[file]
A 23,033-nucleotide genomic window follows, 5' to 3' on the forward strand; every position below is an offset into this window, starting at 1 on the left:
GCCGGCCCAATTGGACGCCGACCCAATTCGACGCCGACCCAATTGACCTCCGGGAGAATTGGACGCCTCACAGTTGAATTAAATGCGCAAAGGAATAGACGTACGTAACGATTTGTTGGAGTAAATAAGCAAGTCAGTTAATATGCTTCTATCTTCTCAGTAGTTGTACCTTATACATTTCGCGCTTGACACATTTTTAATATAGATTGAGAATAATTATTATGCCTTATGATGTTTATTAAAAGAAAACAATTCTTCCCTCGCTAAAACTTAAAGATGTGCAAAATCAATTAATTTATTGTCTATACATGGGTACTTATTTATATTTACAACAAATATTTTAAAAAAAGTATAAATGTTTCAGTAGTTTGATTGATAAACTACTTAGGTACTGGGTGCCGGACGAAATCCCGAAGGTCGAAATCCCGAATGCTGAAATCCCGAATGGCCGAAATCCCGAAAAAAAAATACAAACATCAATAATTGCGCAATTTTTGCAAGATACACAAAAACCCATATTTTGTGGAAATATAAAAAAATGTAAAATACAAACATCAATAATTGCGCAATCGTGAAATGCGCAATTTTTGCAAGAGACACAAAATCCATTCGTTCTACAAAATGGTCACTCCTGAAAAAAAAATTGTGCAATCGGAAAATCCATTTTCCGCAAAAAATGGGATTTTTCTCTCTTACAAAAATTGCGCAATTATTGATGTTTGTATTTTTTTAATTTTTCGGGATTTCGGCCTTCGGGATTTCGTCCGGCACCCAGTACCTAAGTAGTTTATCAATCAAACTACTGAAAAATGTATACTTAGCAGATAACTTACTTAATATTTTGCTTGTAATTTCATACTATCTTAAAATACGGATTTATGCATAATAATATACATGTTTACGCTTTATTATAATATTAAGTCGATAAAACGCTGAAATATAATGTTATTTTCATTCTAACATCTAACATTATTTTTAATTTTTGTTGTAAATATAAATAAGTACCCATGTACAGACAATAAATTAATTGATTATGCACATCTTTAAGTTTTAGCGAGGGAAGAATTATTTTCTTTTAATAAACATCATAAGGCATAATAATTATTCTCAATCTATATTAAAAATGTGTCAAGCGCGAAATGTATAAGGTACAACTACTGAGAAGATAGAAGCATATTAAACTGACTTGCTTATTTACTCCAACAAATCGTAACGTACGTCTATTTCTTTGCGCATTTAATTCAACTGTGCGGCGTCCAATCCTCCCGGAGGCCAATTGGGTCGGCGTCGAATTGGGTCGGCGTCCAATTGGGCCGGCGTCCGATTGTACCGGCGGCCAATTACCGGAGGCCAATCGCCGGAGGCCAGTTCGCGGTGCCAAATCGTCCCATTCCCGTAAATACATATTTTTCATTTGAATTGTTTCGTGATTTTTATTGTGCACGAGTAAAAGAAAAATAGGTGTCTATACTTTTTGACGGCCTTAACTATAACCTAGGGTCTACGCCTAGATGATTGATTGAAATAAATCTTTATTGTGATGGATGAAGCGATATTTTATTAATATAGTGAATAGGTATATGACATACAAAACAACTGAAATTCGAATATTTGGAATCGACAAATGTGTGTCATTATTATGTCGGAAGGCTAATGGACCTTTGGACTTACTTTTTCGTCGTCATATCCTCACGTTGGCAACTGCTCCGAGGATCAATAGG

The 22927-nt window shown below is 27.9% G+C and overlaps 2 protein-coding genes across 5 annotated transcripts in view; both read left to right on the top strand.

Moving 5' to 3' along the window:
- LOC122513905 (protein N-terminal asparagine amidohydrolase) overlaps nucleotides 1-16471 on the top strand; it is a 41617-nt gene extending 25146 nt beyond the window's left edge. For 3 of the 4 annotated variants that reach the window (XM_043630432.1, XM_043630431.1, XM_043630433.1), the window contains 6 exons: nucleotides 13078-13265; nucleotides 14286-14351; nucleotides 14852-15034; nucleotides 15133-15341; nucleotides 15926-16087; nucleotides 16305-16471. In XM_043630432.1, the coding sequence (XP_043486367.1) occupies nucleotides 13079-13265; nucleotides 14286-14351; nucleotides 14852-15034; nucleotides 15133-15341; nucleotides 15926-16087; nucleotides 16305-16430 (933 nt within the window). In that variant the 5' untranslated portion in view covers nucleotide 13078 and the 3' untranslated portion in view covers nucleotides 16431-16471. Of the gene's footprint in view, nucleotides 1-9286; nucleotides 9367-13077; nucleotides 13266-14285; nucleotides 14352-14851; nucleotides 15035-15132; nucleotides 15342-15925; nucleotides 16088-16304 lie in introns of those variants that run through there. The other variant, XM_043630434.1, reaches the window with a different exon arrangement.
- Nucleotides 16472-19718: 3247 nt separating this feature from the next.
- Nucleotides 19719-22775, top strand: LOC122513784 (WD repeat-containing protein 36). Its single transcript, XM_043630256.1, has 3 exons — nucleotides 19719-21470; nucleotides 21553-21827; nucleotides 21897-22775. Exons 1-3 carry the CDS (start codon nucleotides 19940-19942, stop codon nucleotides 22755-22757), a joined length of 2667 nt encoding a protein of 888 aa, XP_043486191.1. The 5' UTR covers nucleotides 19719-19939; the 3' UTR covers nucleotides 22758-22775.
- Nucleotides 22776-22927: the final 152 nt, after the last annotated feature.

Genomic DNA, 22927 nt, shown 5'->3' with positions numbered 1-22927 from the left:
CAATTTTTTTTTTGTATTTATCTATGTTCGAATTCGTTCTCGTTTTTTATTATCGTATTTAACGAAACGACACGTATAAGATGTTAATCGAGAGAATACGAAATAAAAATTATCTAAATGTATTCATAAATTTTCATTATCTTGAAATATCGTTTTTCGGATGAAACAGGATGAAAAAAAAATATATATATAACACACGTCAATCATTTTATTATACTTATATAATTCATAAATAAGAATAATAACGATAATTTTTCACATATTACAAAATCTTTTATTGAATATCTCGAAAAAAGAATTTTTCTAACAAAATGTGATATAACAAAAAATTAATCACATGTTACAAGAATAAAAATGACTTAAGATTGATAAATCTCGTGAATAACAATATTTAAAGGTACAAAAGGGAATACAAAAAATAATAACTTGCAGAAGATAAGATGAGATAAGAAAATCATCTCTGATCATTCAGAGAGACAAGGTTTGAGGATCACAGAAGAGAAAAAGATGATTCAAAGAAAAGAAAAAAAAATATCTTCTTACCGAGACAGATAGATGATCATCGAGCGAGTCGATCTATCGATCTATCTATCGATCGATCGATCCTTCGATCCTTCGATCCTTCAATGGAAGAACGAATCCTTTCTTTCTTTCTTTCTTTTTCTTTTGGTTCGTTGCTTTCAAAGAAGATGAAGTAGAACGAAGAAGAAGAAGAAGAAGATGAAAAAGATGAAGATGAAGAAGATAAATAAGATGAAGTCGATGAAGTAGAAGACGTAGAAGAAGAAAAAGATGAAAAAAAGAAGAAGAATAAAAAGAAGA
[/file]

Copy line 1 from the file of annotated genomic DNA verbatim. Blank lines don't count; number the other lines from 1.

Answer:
A 23,033-nucleotide genomic window follows, 5' to 3' on the forward strand; every position below is an offset into this window, starting at 1 on the left: